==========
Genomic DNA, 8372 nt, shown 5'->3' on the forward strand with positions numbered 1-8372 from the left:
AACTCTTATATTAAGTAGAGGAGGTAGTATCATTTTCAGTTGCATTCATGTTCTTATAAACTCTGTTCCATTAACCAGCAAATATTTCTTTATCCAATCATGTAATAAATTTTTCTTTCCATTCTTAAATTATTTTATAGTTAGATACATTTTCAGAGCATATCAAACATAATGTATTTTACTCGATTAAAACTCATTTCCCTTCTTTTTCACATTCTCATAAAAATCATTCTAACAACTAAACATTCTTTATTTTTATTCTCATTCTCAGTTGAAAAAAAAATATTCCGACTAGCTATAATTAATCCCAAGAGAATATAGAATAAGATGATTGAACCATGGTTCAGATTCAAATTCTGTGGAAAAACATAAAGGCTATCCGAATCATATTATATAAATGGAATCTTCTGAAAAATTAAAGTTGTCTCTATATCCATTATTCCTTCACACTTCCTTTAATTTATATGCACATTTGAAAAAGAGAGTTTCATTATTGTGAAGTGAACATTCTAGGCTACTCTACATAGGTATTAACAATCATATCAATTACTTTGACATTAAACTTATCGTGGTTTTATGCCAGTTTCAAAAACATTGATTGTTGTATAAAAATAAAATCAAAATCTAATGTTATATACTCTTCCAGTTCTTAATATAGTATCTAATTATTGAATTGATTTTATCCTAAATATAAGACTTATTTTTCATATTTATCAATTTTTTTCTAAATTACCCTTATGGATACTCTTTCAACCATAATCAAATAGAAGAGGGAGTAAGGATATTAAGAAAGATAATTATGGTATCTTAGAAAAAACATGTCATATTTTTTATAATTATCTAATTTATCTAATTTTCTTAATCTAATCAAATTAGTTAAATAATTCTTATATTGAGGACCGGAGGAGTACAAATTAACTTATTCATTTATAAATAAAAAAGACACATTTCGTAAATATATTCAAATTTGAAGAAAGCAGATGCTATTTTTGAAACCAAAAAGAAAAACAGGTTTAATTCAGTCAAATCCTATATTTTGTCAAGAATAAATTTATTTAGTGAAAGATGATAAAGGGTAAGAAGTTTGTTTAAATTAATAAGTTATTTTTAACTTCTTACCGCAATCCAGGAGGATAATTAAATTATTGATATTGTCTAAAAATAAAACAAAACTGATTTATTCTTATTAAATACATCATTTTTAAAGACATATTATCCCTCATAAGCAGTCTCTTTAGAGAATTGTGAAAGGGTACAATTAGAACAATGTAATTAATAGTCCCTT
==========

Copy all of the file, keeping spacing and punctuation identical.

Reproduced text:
Genomic DNA, 8372 nt, shown 5'->3' on the forward strand with positions numbered 1-8372 from the left:
AACTCTTATATTAAGTAGAGGAGGTAGTATCATTTTCAGTTGCATTCATGTTCTTATAAACTCTGTTCCATTAACCAGCAAATATTTCTTTATCCAATCATGTAATAAATTTTTCTTTCCATTCTTAAATTATTTTATAGTTAGATACATTTTCAGAGCATATCAAACATAATGTATTTTACTCGATTAAAACTCATTTCCCTTCTTTTTCACATTCTCATAAAAATCATTCTAACAACTAAACATTCTTTATTTTTATTCTCATTCTCAGTTGAAAAAAAAATATTCCGACTAGCTATAATTAATCCCAAGAGAATATAGAATAAGATGATTGAACCATGGTTCAGATTCAAATTCTGTGGAAAAACATAAAGGCTATCCGAATCATATTATATAAATGGAATCTTCTGAAAAATTAAAGTTGTCTCTATATCCATTATTCCTTCACACTTCCTTTAATTTATATGCACATTTGAAAAAGAGAGTTTCATTATTGTGAAGTGAACATTCTAGGCTACTCTACATAGGTATTAACAATCATATCAATTACTTTGACATTAAACTTATCGTGGTTTTATGCCAGTTTCAAAAACATTGATTGTTGTATAAAAATAAAATCAAAATCTAATGTTATATACTCTTCCAGTTCTTAATATAGTATCTAATTATTGAATTGATTTTATCCTAAATATAAGACTTATTTTTCATATTTATCAATTTTTTTCTAAATTACCCTTATGGATACTCTTTCAACCATAATCAAATAGAAGAGGGAGTAAGGATATTAAGAAAGATAATTATGGTATCTTAGAAAAAACATGTCATATTTTTTATAATTATCTAATTTATCTAATTTTCTTAATCTAATCAAATTAGTTAAATAATTCTTATATTGAGGACCGGAGGAGTACAAATTAACTTATTCATTTATAAATAAAAAAGACACATTTCGTAAATATATTCAAATTTGAAGAAAGCAGATGCTATTTTTGAAACCAAAAAGAAAAACAGGTTTAATTCAGTCAAATCCTATATTTTGTCAAGAATAAATTTATTTAGTGAAAGATGATAAAGGGTAAGAAGTTTGTTTAAATTAATAAGTTATTTTTAACTTCTTACCGCAATCCAGGAGGATAATTAAATTATTGATATTGTCTAAAAATAAAACAAAACTGATTTATTCTTATTAAATACATCATTTTTAAAGACATATTATCCCTCATAAGCAGTCTCTTTAGAGAATTGTGAAAGGGTACAATTAGAACAATGTAATTAATAGTCCCTT